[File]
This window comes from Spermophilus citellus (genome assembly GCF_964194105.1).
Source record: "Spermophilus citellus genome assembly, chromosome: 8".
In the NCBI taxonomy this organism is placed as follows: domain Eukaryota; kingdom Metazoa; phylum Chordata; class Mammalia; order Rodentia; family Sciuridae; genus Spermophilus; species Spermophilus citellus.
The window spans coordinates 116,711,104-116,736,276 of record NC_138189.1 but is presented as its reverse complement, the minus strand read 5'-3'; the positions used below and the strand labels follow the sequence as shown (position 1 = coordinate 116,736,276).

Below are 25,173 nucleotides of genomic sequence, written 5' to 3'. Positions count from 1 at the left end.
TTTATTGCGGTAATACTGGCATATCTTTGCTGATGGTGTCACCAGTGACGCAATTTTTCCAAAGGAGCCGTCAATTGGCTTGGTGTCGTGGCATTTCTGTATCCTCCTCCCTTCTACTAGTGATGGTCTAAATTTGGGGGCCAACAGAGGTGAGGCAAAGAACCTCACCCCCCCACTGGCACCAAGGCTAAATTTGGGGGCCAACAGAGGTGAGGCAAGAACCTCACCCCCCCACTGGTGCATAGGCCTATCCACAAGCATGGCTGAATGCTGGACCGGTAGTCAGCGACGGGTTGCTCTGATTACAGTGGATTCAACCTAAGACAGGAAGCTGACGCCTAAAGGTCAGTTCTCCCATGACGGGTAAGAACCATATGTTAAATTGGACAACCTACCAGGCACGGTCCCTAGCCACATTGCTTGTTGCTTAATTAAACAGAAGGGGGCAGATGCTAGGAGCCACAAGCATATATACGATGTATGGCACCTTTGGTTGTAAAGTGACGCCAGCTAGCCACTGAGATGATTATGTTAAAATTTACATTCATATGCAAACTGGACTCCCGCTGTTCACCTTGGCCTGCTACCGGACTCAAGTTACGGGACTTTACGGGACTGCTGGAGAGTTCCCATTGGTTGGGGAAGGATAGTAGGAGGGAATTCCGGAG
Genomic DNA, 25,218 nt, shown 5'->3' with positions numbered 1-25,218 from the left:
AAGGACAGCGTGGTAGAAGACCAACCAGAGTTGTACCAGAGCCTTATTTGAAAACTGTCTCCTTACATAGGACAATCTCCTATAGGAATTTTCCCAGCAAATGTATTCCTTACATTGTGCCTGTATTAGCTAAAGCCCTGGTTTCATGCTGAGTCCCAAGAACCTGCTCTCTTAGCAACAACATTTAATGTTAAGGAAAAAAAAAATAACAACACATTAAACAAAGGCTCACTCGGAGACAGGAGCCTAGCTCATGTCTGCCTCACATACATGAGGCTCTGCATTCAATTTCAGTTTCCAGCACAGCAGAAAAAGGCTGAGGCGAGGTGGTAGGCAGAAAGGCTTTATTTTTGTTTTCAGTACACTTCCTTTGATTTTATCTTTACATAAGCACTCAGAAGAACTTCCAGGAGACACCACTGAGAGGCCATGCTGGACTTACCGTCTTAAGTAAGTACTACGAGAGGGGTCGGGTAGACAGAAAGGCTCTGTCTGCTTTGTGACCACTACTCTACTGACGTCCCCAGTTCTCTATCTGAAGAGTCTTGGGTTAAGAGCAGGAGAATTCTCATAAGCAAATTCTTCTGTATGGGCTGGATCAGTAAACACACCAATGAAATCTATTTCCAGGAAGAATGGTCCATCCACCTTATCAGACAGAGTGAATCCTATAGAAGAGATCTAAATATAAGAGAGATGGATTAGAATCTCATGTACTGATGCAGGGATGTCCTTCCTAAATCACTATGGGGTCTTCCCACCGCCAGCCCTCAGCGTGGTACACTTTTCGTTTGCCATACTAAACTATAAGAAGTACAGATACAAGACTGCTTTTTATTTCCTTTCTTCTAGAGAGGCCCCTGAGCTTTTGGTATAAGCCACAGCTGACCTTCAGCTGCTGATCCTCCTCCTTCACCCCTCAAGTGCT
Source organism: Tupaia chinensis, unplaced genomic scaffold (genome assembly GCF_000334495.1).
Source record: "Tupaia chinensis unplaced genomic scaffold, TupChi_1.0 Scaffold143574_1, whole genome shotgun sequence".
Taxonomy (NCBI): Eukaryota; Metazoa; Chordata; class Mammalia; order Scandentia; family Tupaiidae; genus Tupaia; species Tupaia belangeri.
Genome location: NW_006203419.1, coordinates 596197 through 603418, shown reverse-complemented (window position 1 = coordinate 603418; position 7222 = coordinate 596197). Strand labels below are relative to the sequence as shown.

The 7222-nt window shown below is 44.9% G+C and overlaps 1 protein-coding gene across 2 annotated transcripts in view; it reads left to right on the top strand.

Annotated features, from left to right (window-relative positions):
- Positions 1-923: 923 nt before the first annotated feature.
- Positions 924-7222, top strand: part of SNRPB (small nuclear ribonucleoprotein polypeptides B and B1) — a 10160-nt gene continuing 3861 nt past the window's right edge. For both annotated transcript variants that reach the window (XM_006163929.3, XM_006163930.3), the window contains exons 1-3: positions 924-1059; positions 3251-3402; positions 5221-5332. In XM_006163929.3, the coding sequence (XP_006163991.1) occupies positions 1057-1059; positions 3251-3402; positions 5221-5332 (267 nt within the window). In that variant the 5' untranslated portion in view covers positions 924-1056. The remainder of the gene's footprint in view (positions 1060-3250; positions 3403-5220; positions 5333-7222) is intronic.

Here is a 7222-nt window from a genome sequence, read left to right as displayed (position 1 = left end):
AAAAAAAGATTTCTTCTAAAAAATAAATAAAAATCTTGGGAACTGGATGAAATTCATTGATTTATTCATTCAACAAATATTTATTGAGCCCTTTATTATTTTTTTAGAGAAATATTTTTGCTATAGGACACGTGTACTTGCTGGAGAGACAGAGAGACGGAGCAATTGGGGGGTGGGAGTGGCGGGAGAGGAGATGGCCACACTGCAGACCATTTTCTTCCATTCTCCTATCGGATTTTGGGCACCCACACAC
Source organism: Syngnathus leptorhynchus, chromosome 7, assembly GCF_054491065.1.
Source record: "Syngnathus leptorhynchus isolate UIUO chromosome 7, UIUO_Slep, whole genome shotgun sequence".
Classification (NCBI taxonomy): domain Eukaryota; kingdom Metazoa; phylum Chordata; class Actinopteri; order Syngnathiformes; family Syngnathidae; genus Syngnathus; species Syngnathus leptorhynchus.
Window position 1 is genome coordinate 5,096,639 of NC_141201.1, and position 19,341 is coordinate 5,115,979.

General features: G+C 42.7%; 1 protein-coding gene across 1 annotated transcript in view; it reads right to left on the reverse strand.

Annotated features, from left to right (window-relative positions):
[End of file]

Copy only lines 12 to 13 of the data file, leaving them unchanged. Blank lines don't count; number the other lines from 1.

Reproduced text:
Genome location: NW_006203419.1, coordinates 596197 through 603418, shown reverse-complemented (window position 1 = coordinate 603418; position 7222 = coordinate 596197). Strand labels below are relative to the sequence as shown.

The 7222-nt window shown below is 44.9% G+C and overlaps 1 protein-coding gene across 2 annotated transcripts in view; it reads left to right on the top strand.